Orlando nightclub shooter Omar Mateen “superbly demonstrated this scenario” of taking hostages simply to delay police while killing them “when, having armed himself with an assault rifle and a handgun, he single-handedly slaughtered 49 sodomites.”

Jihadists are told that Europeans should try to acquire guns in conflict zones or from underground dealers, and “much like its Crusader European counterparts, the UK faces a gun control dilemma as it feebly attempts to fend off the influx of weapons, but to no avail” so attackers are advised to find guns “readily available for purchase on the streets of Britain.”

In the United States, “anything from a single-shot shotgun all the way up to a semi-automatic AR-15 rifle can be purchased at showrooms or through online sales – by way of private dealers – with no background checks, and without requiring either an ID or a gun license,” ISIS states. “And with approximately 5,000 gun shows taking place annually within the United States, the acquisition of firearms becomes a very easy matter.”

They include a picture of an unidentified gun show with the caption, “Gun conventions represent an easier means of arming oneself for an attack.”

Jihadists are advised to refrain from casually asking people where they can get guns, lest they end up “bringing upon oneself unnecessary suspicion.”

Another suggestion for gun acquisition in the ISIS article is staging a ram-and-grab burglary driving a car into a gun shop when it’s closed.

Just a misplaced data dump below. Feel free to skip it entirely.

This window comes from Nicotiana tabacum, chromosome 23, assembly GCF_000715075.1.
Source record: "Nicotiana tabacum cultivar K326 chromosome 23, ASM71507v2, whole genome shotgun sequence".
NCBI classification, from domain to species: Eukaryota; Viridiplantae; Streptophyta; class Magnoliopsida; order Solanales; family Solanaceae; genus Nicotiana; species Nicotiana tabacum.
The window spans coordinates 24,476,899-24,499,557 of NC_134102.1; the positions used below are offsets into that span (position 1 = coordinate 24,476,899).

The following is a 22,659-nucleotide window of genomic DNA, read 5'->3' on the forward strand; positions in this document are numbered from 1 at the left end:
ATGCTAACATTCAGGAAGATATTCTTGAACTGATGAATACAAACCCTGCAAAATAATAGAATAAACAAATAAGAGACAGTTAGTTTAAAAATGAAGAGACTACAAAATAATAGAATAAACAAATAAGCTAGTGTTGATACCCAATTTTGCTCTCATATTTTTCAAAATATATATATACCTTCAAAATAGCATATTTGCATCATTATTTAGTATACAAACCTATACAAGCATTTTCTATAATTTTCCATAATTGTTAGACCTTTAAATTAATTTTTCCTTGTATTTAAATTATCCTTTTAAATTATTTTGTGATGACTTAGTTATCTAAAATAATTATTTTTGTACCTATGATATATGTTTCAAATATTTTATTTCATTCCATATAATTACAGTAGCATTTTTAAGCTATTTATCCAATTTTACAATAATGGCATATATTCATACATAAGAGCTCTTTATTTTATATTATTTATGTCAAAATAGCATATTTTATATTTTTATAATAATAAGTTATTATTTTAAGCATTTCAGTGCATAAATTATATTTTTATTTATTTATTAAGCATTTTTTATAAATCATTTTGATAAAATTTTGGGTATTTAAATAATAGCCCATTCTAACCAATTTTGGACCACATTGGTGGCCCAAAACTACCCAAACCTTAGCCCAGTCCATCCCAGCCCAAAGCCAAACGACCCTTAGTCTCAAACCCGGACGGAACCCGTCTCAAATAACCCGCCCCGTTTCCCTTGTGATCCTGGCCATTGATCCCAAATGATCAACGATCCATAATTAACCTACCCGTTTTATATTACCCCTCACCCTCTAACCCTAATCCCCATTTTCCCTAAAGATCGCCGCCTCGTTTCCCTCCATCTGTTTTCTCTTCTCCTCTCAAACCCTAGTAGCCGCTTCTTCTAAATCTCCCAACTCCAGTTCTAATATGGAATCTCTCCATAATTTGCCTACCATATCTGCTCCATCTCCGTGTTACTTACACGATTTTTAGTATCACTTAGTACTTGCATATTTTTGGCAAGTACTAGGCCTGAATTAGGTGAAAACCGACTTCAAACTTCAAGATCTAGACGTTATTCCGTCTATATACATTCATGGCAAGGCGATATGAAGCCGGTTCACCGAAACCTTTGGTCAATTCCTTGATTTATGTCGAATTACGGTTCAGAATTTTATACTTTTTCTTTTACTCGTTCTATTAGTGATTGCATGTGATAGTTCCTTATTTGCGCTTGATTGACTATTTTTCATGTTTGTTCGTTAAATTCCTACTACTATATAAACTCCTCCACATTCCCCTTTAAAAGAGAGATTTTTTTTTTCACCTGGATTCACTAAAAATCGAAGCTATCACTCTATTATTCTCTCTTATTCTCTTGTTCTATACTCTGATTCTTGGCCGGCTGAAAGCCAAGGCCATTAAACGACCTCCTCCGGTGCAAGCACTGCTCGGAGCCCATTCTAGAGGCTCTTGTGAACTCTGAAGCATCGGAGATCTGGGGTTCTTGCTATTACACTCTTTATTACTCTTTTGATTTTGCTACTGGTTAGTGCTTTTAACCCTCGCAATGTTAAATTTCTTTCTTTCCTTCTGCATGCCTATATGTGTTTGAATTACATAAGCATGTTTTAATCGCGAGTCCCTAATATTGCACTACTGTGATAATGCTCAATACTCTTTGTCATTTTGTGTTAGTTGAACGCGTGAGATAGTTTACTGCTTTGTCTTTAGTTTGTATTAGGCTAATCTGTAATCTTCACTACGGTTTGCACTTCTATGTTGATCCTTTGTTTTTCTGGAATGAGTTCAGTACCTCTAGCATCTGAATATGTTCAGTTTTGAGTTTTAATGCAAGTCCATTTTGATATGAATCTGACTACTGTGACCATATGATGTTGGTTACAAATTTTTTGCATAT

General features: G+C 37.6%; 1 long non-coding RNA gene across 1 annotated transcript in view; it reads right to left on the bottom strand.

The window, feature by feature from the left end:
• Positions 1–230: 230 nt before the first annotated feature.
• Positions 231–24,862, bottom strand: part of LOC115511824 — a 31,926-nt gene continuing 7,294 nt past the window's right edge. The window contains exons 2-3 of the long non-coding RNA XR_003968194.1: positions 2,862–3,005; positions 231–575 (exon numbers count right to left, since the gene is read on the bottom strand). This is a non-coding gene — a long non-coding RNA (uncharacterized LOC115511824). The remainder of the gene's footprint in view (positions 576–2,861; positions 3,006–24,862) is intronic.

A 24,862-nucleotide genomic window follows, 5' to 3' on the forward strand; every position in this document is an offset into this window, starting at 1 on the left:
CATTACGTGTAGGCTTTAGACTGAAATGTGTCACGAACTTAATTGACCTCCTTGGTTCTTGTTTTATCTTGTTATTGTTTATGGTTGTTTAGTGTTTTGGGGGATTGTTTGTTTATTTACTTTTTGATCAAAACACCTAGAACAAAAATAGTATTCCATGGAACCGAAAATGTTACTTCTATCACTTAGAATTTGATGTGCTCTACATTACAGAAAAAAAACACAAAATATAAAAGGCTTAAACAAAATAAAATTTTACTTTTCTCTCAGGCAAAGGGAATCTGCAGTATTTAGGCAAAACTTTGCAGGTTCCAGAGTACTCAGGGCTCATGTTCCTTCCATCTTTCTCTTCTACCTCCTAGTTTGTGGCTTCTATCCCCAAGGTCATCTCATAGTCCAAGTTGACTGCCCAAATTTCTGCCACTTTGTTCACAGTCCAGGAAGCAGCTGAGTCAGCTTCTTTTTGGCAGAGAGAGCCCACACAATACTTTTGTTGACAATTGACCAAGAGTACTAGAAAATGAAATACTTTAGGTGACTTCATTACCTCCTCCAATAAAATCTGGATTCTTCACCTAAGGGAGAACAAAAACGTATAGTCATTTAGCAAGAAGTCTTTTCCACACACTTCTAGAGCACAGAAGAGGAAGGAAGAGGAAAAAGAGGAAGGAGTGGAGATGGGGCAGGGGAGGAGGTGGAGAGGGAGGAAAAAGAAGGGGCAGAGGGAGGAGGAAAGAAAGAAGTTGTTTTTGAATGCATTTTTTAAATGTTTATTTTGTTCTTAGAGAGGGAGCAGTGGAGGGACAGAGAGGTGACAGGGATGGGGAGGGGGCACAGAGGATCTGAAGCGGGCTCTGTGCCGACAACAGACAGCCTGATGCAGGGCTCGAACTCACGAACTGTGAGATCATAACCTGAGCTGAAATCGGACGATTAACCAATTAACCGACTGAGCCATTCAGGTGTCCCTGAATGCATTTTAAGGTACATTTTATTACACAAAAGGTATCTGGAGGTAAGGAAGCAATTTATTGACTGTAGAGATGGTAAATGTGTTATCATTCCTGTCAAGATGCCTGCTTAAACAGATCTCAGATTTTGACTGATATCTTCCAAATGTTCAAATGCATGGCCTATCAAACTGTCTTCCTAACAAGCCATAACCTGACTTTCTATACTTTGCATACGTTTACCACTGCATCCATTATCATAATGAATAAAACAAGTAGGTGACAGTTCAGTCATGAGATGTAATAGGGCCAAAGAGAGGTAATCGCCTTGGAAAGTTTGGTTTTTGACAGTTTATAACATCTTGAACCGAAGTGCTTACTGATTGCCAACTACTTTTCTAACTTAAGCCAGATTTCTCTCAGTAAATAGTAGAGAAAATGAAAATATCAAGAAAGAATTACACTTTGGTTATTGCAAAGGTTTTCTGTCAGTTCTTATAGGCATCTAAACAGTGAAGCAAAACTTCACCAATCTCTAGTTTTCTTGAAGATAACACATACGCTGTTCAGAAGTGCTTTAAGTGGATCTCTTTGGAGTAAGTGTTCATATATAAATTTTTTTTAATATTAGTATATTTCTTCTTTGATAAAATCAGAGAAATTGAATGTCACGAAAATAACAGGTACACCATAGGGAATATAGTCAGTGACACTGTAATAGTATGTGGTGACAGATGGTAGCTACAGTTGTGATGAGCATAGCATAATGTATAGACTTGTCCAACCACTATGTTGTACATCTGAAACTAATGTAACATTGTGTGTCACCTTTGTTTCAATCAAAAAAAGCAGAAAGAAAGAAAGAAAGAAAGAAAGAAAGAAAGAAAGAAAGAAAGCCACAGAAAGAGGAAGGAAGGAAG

“Alternatively, after some simple reconnaissance, one could follow the shop owner after he’s closed for the day, ambush him or run him over with a vehicle, and then take his keys in order to gain access to the store’s arsenal and any other location where he might be storing firearms and ammunition,” the advice continues. “Such targets, though potentially offering a considerable gain in terms of ghanimah [booty], are ambitious in nature and should be pursued while keeping in mind that tactical and gun shop owners are normally the type who arm and train themselves and would not be as averse to engaging in a firefight when attacked.”

Still, the terror group added, a “faint-hearted kafir shop owner in the West” can “be taken by surprise if one takes the means available to him and plans his attack carefully.”